Speaking yesterday at BBWF, Alcatel-Lucent’s CMO Stephen Carter talked about the need for creating a “European approach” to 4G broadband. Some of the specific points in the talk weren’t new; we need to move beyond all-you-can-eat pricing, we need to add some specific partnership and settlement processes, and we need to recognize the intrinsic differences in the major markets. What is interesting to me is that all of this is coming to a head right now. Why that is might be the most interesting thing of all.
The reason is mobile 4G services, and the fact that these services are being driven by smartphones and tablets and even e-readers—appliances. Mobile disintermediation via appliances is a real risk, and 4G bandwidth levels mean that there is truly an opportunity to create a new model of the user’s relationship to the network. The risk that new model might end up being a reprise of the OTT-dominated wireline broadband market is very real now. Further, 4G deployment offers operators a chance to reset the pricing and service relationships—to a point. Operators either have to take the opportunity and level-set 4G differently, or they have to avoid 4G investment as being something unlikely to pay off for them in ROI terms.
Which of course is Alcatel-Lucent’s issue here. Arguably companies like Alcatel-Lucent have been most successful in the wireless area, and an operator trend toward stagnation of wireless investment would be a major barrier to Alcatel-Lucent’s future profitability. But the truth is that they aren’t the only one with a bet in the 4G game. With the exception of Cisco, whose ambitions for revenue growth are spreading to markets adjacent to networking, every one of the major network vendors is a slave to wireless capex growth because wireline growth is not going to even sustain their current numbers.
What is clear to me is that everyone in the broadband game realizes that 4G is the watershed issue, the place where we either get control of network evolution in an economic sense or admit we can never control it. In the latter case, it’s clear that we’ll see sharp capex declines beginning (according to our model) in 2012 as ROI pressure on operators constrains network investment. In the former case, we could see the very thing Carter says we need—immersive broadband that touches all of us in all aspects of our lives, because it can profitably be made to do so. It’s not a glamorous vision for the US market because we want to believe everything’s free. It’s not simplistic like Cisco’s vision of driving infrastructure investment simply by forcing more traffic onto the network regardless of the ROI. But it’s a true vision, and Alcatel-Lucent is perhaps best in all the industry in articulating it.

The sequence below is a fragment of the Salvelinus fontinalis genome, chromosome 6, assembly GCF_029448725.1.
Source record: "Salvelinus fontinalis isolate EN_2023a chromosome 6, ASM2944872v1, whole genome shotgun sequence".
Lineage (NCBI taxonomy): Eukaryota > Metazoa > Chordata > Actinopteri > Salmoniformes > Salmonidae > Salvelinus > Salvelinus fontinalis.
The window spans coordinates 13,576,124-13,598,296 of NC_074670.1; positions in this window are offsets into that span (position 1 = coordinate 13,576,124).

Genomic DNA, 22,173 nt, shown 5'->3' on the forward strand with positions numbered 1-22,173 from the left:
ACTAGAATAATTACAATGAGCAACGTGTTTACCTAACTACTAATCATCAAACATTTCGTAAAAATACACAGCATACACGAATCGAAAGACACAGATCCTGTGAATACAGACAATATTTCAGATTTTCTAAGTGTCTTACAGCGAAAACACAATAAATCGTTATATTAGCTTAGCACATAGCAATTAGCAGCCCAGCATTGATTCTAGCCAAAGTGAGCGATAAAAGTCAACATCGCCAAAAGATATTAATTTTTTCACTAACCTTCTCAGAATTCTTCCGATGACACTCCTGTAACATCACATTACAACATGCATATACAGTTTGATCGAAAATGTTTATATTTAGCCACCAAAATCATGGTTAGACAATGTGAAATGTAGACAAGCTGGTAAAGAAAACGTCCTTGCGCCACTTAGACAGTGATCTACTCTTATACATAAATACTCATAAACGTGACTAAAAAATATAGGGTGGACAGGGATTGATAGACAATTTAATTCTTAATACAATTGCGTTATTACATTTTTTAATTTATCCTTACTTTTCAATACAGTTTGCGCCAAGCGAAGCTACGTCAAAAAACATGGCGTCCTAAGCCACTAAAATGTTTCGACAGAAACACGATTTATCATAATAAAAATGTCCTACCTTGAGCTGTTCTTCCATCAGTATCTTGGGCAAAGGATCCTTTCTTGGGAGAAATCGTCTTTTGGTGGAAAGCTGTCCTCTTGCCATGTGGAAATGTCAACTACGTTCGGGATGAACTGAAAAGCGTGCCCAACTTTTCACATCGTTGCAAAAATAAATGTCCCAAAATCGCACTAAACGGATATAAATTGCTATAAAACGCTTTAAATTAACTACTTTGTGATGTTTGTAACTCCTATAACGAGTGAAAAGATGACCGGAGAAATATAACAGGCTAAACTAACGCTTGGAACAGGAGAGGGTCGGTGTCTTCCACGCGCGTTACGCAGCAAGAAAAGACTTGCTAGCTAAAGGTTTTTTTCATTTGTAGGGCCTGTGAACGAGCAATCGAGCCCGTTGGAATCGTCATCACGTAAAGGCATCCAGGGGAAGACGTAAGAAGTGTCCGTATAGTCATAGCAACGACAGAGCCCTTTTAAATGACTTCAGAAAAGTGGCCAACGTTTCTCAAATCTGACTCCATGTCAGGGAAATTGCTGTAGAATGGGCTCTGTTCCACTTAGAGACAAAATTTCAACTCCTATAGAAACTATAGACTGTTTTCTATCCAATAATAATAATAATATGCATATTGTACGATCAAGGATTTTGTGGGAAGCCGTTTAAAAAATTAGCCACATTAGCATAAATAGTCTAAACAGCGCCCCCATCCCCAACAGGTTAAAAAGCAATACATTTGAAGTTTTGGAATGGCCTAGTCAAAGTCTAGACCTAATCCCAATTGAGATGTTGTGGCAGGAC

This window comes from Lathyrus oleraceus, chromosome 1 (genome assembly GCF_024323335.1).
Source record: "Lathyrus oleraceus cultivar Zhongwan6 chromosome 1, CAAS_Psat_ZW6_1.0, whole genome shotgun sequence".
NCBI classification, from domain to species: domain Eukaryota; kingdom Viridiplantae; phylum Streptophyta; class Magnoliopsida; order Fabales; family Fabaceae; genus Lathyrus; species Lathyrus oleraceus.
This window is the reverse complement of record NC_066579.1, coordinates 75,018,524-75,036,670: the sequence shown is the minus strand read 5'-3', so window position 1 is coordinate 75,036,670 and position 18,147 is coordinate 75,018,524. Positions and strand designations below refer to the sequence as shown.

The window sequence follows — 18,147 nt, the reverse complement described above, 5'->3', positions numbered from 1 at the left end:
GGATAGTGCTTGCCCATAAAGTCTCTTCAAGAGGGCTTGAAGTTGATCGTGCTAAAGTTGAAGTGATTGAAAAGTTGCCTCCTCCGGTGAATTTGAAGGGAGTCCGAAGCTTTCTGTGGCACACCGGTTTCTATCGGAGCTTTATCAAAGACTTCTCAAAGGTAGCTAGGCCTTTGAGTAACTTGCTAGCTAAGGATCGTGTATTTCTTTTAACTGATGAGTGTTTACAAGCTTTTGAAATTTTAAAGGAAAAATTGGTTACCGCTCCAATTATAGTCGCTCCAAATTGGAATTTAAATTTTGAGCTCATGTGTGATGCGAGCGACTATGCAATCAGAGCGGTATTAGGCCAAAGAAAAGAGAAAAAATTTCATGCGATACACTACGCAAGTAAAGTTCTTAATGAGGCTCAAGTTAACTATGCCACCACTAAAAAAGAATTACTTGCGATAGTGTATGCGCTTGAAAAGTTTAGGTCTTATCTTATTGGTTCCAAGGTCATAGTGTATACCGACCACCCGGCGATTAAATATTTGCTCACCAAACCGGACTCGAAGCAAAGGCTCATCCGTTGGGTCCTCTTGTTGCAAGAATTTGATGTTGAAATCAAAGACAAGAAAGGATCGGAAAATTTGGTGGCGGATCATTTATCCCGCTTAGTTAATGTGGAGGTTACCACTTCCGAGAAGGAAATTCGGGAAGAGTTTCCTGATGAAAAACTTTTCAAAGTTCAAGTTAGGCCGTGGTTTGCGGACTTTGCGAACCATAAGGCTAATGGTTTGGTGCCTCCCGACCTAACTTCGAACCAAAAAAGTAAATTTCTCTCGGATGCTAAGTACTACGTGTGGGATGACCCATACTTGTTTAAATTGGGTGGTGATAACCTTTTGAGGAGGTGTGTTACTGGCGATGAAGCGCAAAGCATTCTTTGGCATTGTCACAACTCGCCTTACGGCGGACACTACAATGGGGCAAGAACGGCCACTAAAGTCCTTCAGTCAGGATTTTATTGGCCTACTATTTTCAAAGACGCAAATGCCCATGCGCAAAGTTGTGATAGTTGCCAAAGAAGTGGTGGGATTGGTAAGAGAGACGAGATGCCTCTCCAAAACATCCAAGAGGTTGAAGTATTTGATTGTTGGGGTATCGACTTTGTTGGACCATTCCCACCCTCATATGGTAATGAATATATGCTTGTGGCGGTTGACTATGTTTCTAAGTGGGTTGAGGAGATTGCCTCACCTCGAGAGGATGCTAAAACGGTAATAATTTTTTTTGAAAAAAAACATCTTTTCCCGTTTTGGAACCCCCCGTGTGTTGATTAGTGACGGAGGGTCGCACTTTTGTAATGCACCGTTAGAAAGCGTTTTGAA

But can they deliver it? The principles of Application Enablement are surely relevant to creating what Carter hopes for, but they’re not a sufficient condition as they stand. There are too many holes in the story of the “European way” when you get to the rubber meeting the road. Potholes are a bigger threat to ROI than the current disorder in a way, because without a clear path to invest everyone will hunker down and look ahead to when that path becomes clear. That could hurt capex even earlier. Four vendors (Alcatel-Lucent, Ericsson, Juniper, and NSN) have assets to build the kind of future Carter talks about, and not just for Europe. Which one will come through? We’ll likely know by spring. Carter’s speech is proof that the issue is too acute to be ignored any longer.